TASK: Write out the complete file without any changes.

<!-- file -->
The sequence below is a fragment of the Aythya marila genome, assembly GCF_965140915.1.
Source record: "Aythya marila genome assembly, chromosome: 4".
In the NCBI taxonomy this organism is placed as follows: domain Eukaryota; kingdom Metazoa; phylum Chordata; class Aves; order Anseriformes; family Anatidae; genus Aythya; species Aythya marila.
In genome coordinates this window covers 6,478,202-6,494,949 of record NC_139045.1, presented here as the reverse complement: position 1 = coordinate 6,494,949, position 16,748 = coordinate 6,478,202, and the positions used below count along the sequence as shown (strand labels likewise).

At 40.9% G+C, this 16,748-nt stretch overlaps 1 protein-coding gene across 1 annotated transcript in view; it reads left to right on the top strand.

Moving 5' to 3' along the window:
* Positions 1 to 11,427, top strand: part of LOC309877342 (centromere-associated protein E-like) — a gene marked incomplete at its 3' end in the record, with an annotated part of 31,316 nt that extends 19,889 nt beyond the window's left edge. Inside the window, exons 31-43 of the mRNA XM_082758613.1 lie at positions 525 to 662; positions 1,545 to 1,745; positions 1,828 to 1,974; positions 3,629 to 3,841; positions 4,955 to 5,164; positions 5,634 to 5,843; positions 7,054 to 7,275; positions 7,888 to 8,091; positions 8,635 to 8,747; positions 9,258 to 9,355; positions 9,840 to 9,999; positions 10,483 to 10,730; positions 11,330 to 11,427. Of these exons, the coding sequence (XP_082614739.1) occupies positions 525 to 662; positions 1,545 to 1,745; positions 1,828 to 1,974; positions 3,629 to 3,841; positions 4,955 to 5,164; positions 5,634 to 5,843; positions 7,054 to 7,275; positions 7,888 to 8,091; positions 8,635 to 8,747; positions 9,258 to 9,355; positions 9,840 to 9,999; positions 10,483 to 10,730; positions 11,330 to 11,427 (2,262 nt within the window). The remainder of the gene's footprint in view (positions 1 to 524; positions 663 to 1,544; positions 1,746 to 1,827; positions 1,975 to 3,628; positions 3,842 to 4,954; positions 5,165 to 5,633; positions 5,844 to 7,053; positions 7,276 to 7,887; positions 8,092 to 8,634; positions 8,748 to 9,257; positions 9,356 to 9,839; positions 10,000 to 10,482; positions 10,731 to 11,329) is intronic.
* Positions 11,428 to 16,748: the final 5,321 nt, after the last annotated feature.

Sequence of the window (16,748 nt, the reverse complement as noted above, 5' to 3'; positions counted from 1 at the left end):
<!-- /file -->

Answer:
The sequence below is a fragment of the Aythya marila genome, assembly GCF_965140915.1.
Source record: "Aythya marila genome assembly, chromosome: 4".
In the NCBI taxonomy this organism is placed as follows: domain Eukaryota; kingdom Metazoa; phylum Chordata; class Aves; order Anseriformes; family Anatidae; genus Aythya; species Aythya marila.
In genome coordinates this window covers 6,478,202-6,494,949 of record NC_139045.1, presented here as the reverse complement: position 1 = coordinate 6,494,949, position 16,748 = coordinate 6,478,202, and the positions used below count along the sequence as shown (strand labels likewise).

At 40.9% G+C, this 16,748-nt stretch overlaps 1 protein-coding gene across 1 annotated transcript in view; it reads left to right on the top strand.

Moving 5' to 3' along the window:
* Positions 1 to 11,427, top strand: part of LOC309877342 (centromere-associated protein E-like) — a gene marked incomplete at its 3' end in the record, with an annotated part of 31,316 nt that extends 19,889 nt beyond the window's left edge. Inside the window, exons 31-43 of the mRNA XM_082758613.1 lie at positions 525 to 662; positions 1,545 to 1,745; positions 1,828 to 1,974; positions 3,629 to 3,841; positions 4,955 to 5,164; positions 5,634 to 5,843; positions 7,054 to 7,275; positions 7,888 to 8,091; positions 8,635 to 8,747; positions 9,258 to 9,355; positions 9,840 to 9,999; positions 10,483 to 10,730; positions 11,330 to 11,427. Of these exons, the coding sequence (XP_082614739.1) occupies positions 525 to 662; positions 1,545 to 1,745; positions 1,828 to 1,974; positions 3,629 to 3,841; positions 4,955 to 5,164; positions 5,634 to 5,843; positions 7,054 to 7,275; positions 7,888 to 8,091; positions 8,635 to 8,747; positions 9,258 to 9,355; positions 9,840 to 9,999; positions 10,483 to 10,730; positions 11,330 to 11,427 (2,262 nt within the window). The remainder of the gene's footprint in view (positions 1 to 524; positions 663 to 1,544; positions 1,746 to 1,827; positions 1,975 to 3,628; positions 3,842 to 4,954; positions 5,165 to 5,633; positions 5,844 to 7,053; positions 7,276 to 7,887; positions 8,092 to 8,634; positions 8,748 to 9,257; positions 9,356 to 9,839; positions 10,000 to 10,482; positions 10,731 to 11,329) is intronic.
* Positions 11,428 to 16,748: the final 5,321 nt, after the last annotated feature.

Sequence of the window (16,748 nt, the reverse complement as noted above, 5' to 3'; positions counted from 1 at the left end):